When Ruby Green first asked me what I thought about the concept of Lesbians Vs. Zombies: The Musical Revue, it gave me pause. How do you properly incorporate music into a book and make it believable? After all, you can’t see or hear the music and the characters’ reactions, as you could in a movie. How do you arrange things so that the titular lovers wind up face to face with something out of a nightmare? And, perhaps most daunting of all, how do you ensure that genuine romance and real feeling have a chance to blossom and grow in the middle of an apocalypse?
My first attempt was less than convincing. I had a woman in a car right out of Mad Max wielding a shotgun and blaring Metallica as she drove up to a scourge of zombies (I’m not sure if that’s the right word for a group of that particular flavor of undead, so forgive me if it’s wrong) just in time to save my main characters’ lovely asses. (Hey, you weren’t in my head. Trust me, the view I had was delectable!)
I grimaced, frowned, walked away, smoked a cigarette, jumped up and down a few times, went back, and repeated the cycle all over again. It didn’t take long for me to say, “No, this blows” and delete it permanently. This put me back to square one. Maybe a day later one of the elements fell into place by accident, when my ex-wife bouncing around singing “The Time Warp” from The Rocky Horror Picture Show to get my goat. I fought with all my might to keep my disgust off my face, as I don’t much care for the movie and loathe that song. Then inspiration struck: Why not use that disdain to fuel the first part of the story?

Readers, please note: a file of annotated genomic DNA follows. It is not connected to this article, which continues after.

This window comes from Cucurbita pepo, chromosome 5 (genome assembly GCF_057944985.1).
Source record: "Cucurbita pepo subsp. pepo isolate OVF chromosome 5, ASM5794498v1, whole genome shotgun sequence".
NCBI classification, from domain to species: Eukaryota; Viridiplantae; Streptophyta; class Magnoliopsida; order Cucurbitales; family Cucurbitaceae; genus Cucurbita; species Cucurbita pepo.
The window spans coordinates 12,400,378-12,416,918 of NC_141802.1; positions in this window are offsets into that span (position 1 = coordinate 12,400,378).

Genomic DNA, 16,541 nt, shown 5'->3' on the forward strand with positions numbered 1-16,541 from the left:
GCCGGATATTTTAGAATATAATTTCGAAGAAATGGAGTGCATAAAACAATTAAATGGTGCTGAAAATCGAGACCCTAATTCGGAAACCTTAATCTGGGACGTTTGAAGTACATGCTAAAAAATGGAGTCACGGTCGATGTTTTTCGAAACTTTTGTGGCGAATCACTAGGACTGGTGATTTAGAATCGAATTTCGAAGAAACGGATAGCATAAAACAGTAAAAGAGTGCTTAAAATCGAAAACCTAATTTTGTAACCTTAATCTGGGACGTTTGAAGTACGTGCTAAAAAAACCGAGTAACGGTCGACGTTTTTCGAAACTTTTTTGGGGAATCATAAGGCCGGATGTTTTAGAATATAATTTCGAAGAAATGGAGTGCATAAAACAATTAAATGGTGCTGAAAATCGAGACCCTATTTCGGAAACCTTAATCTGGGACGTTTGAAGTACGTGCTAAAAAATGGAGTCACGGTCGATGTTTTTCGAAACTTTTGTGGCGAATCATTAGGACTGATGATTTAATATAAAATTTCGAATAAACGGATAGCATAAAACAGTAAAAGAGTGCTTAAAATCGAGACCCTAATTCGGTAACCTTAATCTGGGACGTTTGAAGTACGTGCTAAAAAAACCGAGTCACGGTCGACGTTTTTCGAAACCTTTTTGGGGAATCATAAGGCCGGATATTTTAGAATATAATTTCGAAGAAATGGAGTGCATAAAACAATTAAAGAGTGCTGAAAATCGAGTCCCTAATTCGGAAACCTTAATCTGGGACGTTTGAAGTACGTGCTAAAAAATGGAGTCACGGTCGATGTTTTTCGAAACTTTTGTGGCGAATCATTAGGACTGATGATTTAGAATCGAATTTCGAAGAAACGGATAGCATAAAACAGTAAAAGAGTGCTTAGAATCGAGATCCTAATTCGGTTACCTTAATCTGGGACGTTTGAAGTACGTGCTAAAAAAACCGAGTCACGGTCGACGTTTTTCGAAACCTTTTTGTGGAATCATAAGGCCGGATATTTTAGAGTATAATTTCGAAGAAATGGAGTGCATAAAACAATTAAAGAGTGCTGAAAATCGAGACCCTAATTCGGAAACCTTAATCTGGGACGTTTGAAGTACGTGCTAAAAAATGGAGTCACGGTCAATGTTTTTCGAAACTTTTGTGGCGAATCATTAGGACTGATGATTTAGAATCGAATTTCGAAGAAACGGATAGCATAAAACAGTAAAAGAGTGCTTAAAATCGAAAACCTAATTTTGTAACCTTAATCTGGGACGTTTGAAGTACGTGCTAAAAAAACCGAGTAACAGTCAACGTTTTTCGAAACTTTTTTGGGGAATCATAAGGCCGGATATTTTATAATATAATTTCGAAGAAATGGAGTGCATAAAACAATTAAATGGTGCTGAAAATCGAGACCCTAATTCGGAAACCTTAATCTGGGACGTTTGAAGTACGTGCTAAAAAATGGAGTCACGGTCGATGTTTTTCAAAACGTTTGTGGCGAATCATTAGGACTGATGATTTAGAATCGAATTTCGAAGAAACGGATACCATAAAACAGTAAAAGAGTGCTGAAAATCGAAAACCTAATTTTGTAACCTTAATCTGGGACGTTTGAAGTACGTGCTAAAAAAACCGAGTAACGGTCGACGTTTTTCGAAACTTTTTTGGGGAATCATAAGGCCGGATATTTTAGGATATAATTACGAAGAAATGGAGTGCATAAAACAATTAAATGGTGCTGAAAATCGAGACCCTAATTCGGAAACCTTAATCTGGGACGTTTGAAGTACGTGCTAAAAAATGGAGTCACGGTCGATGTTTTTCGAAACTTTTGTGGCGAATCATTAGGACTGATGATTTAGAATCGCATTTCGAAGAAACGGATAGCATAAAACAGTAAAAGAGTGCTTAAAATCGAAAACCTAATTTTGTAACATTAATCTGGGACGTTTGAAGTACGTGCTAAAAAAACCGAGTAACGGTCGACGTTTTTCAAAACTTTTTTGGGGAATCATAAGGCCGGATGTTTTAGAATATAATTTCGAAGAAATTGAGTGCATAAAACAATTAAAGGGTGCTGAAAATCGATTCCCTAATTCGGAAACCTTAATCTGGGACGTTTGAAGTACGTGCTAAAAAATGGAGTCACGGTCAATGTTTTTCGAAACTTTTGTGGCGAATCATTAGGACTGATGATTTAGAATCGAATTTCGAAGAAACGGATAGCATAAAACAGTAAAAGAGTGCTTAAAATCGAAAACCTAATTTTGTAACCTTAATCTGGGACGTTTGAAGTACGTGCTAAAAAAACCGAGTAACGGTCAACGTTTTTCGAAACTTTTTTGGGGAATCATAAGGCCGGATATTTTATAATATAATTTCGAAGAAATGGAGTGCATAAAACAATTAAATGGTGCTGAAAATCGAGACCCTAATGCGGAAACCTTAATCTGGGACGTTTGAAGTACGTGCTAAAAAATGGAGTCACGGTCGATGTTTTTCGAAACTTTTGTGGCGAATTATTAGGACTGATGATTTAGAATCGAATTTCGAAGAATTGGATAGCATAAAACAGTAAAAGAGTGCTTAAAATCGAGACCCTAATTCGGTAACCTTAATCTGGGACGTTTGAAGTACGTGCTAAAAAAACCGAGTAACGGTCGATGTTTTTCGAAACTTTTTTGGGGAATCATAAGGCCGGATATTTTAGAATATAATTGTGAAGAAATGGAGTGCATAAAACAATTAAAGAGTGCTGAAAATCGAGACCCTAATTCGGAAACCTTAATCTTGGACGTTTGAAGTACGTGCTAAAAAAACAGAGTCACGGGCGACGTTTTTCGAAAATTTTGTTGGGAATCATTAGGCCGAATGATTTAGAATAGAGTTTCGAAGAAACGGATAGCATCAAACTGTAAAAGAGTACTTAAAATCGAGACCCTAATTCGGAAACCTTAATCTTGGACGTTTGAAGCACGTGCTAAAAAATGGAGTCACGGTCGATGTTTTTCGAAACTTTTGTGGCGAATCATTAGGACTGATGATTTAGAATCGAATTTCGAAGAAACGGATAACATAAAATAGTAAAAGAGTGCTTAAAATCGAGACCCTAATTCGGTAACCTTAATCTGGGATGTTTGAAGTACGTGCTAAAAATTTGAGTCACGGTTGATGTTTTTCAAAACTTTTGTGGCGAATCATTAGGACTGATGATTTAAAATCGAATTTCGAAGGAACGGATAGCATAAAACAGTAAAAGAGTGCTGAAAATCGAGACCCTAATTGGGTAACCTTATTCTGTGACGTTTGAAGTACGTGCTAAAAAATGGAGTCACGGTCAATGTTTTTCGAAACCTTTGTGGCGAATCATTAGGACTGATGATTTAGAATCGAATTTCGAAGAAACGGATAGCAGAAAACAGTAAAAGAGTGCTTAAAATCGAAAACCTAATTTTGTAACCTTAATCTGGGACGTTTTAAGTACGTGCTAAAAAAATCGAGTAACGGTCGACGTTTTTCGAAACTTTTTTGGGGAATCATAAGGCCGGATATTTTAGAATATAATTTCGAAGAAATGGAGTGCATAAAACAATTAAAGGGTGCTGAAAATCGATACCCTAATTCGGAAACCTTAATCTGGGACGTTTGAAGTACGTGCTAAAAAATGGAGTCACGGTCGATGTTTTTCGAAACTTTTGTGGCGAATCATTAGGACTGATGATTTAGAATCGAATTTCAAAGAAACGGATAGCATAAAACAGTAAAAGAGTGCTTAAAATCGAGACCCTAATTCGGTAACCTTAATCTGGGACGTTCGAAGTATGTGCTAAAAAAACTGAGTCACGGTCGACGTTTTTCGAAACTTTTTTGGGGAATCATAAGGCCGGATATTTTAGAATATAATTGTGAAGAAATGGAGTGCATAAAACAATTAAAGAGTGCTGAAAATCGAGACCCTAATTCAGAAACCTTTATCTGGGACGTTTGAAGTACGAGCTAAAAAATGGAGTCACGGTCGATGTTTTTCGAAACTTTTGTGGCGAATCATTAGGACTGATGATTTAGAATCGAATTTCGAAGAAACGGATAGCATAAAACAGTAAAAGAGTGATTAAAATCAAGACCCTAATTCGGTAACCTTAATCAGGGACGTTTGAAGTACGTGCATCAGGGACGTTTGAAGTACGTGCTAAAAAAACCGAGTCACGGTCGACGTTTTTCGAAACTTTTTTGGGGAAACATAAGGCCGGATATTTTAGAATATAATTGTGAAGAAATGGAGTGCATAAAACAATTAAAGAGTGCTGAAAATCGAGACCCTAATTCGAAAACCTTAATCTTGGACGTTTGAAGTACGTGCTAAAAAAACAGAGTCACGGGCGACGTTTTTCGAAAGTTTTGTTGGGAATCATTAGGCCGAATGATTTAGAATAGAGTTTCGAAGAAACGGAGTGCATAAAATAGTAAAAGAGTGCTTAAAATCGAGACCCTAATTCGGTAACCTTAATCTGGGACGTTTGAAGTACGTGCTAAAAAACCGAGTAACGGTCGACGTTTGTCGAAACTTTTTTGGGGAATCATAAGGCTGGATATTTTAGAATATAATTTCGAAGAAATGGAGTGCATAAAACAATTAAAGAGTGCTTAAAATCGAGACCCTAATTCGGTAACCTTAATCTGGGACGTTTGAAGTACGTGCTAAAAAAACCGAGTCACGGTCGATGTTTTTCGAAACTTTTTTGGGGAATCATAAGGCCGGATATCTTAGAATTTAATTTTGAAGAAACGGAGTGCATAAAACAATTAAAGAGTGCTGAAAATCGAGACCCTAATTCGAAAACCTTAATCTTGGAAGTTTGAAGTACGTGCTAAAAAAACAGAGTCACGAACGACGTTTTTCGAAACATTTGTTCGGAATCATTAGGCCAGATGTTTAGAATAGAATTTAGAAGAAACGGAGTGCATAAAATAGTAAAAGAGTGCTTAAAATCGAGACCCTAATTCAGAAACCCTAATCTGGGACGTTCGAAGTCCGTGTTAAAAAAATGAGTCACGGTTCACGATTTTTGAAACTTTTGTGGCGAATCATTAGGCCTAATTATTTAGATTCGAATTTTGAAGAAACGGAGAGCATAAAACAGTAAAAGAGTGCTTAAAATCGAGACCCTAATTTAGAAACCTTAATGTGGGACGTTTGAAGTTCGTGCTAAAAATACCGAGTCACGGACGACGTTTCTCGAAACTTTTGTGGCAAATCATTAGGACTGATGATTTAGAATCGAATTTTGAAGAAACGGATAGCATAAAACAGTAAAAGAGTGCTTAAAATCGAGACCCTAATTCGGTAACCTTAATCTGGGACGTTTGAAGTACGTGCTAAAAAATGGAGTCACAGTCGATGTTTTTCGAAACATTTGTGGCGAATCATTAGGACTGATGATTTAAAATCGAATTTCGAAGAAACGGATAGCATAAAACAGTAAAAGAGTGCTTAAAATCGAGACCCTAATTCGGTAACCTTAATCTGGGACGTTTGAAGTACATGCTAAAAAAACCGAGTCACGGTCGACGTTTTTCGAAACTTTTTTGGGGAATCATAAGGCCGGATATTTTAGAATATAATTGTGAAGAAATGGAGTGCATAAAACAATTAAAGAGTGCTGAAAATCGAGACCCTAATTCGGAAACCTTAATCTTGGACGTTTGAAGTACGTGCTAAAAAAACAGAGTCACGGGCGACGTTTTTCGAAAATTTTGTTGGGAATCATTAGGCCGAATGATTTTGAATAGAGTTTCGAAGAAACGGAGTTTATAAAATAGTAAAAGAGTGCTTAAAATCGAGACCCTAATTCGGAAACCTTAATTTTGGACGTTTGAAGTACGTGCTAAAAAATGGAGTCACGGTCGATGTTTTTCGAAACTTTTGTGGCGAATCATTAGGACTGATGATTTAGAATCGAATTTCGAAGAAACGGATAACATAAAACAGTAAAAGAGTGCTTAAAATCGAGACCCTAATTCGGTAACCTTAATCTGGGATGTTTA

Then there were the zombies, who only seem to come in two flavors: Caribbean Voudoun and biological disaster. I freely admit I don’t know enough about Voudoun to go down that road, and I didn’t see myself having time to learn enough for that to be practical. So I went with the biological disaster. Hey, I already had a human Petri dish, so why not?
And so Louise, my main character, became an actress instead of a stalwart fighter against the undead, at least to begin with. Angie was already pretty well fleshed out, and it was just a matter of getting the two of them together. The overweight director, David, with his insatiable passion for ladies of the evening, became the perfect foil to force the two women together. Now I had a beginning I felt good about using.
Then the delicate part began. Any writer can tell you that if you’re not feeling it, your readers will know. So I had to infuse every moment of the story with some form of emotion, even if it was nothing more than confusion. At the same time, spend too much time on the emotions and you risk losing the male readers. I think of myself as a sensitive guy, but even I can get too much of a good thing. So I had to dial up the sexual tension and the birthing horror as my characters realize just how deep in the shit they really are. And lo, “Dead Means Dead” was born.
The overarching goal was not and never has been to write “romance” a la Barbara Sheridan. Label it what you will, put it on whatever shelf you like, but the ultimate idea has always been simply to tell a good story that will appeal to both men and women equally. Personally, I think I did a pretty solid job. But I’ll let the readers judge.
Until next time,
I am an avid reader of horror and zombie type books, thus I looked forward to reading this book to see how the author would incorporate lesbian sex into it. It was my first Lesbian vs Zombie read and I thoroughly enjoyed it. JS Wayne's zombies were believable and the characters realistic. The sex was hot and the story left you wanting more, but satisfied with what you got.
This book gets 5 of 5 pens from me. Great job, JS!